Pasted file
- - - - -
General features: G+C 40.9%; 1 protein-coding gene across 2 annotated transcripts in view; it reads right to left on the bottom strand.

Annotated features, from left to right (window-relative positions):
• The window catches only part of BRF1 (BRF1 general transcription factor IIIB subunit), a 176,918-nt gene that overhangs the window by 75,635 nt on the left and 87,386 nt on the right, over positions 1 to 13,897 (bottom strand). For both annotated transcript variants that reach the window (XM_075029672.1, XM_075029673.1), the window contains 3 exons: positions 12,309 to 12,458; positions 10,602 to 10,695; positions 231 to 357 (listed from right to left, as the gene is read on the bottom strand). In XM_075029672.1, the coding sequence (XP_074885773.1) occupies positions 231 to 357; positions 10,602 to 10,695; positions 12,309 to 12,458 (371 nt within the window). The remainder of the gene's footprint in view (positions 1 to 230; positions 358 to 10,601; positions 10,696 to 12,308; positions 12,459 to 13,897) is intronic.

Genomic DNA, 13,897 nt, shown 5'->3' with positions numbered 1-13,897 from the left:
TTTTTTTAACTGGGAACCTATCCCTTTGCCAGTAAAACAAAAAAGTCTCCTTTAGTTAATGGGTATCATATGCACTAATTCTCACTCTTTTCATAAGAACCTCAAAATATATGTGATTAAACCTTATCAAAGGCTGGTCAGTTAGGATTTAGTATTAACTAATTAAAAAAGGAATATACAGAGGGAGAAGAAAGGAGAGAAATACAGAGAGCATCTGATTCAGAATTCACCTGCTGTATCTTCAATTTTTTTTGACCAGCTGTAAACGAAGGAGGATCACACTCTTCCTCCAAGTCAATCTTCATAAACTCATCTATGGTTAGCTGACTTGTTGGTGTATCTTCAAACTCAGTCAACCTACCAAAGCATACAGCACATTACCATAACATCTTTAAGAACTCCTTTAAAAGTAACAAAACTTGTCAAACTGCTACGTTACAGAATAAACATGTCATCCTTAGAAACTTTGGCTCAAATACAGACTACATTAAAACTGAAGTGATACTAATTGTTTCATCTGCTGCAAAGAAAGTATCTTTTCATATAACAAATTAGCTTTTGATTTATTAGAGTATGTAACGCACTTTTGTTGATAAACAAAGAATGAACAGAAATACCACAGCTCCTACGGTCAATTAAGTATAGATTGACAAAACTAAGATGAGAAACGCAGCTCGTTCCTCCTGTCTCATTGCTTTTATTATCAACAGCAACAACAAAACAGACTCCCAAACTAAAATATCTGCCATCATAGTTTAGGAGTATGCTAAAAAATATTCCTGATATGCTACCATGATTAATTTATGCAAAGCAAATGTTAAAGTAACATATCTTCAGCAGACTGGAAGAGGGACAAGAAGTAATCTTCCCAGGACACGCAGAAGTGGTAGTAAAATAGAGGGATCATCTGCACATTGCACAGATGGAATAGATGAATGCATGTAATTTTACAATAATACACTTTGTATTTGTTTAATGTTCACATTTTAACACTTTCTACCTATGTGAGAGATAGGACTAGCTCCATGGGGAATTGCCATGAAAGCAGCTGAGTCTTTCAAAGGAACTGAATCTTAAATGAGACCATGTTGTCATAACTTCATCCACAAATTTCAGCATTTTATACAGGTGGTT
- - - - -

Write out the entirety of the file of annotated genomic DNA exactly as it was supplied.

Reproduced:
General features: G+C 40.9%; 1 protein-coding gene across 2 annotated transcripts in view; it reads right to left on the bottom strand.

Annotated features, from left to right (window-relative positions):
• The window catches only part of BRF1 (BRF1 general transcription factor IIIB subunit), a 176,918-nt gene that overhangs the window by 75,635 nt on the left and 87,386 nt on the right, over positions 1 to 13,897 (bottom strand). For both annotated transcript variants that reach the window (XM_075029672.1, XM_075029673.1), the window contains 3 exons: positions 12,309 to 12,458; positions 10,602 to 10,695; positions 231 to 357 (listed from right to left, as the gene is read on the bottom strand). In XM_075029672.1, the coding sequence (XP_074885773.1) occupies positions 231 to 357; positions 10,602 to 10,695; positions 12,309 to 12,458 (371 nt within the window). The remainder of the gene's footprint in view (positions 1 to 230; positions 358 to 10,601; positions 10,696 to 12,308; positions 12,459 to 13,897) is intronic.

Genomic DNA, 13,897 nt, shown 5'->3' with positions numbered 1-13,897 from the left:
TTTTTTTAACTGGGAACCTATCCCTTTGCCAGTAAAACAAAAAAGTCTCCTTTAGTTAATGGGTATCATATGCACTAATTCTCACTCTTTTCATAAGAACCTCAAAATATATGTGATTAAACCTTATCAAAGGCTGGTCAGTTAGGATTTAGTATTAACTAATTAAAAAAGGAATATACAGAGGGAGAAGAAAGGAGAGAAATACAGAGAGCATCTGATTCAGAATTCACCTGCTGTATCTTCAATTTTTTTTGACCAGCTGTAAACGAAGGAGGATCACACTCTTCCTCCAAGTCAATCTTCATAAACTCATCTATGGTTAGCTGACTTGTTGGTGTATCTTCAAACTCAGTCAACCTACCAAAGCATACAGCACATTACCATAACATCTTTAAGAACTCCTTTAAAAGTAACAAAACTTGTCAAACTGCTACGTTACAGAATAAACATGTCATCCTTAGAAACTTTGGCTCAAATACAGACTACATTAAAACTGAAGTGATACTAATTGTTTCATCTGCTGCAAAGAAAGTATCTTTTCATATAACAAATTAGCTTTTGATTTATTAGAGTATGTAACGCACTTTTGTTGATAAACAAAGAATGAACAGAAATACCACAGCTCCTACGGTCAATTAAGTATAGATTGACAAAACTAAGATGAGAAACGCAGCTCGTTCCTCCTGTCTCATTGCTTTTATTATCAACAGCAACAACAAAACAGACTCCCAAACTAAAATATCTGCCATCATAGTTTAGGAGTATGCTAAAAAATATTCCTGATATGCTACCATGATTAATTTATGCAAAGCAAATGTTAAAGTAACATATCTTCAGCAGACTGGAAGAGGGACAAGAAGTAATCTTCCCAGGACACGCAGAAGTGGTAGTAAAATAGAGGGATCATCTGCACATTGCACAGATGGAATAGATGAATGCATGTAATTTTACAATAATACACTTTGTATTTGTTTAATGTTCACATTTTAACACTTTCTACCTATGTGAGAGATAGGACTAGCTCCATGGGGAATTGCCATGAAAGCAGCTGAGTCTTTCAAAGGAACTGAATCTTAAATGAGACCATGTTGTCATAACTTCATCCACAAATTTCAGCATTTTATACAGGTGGTT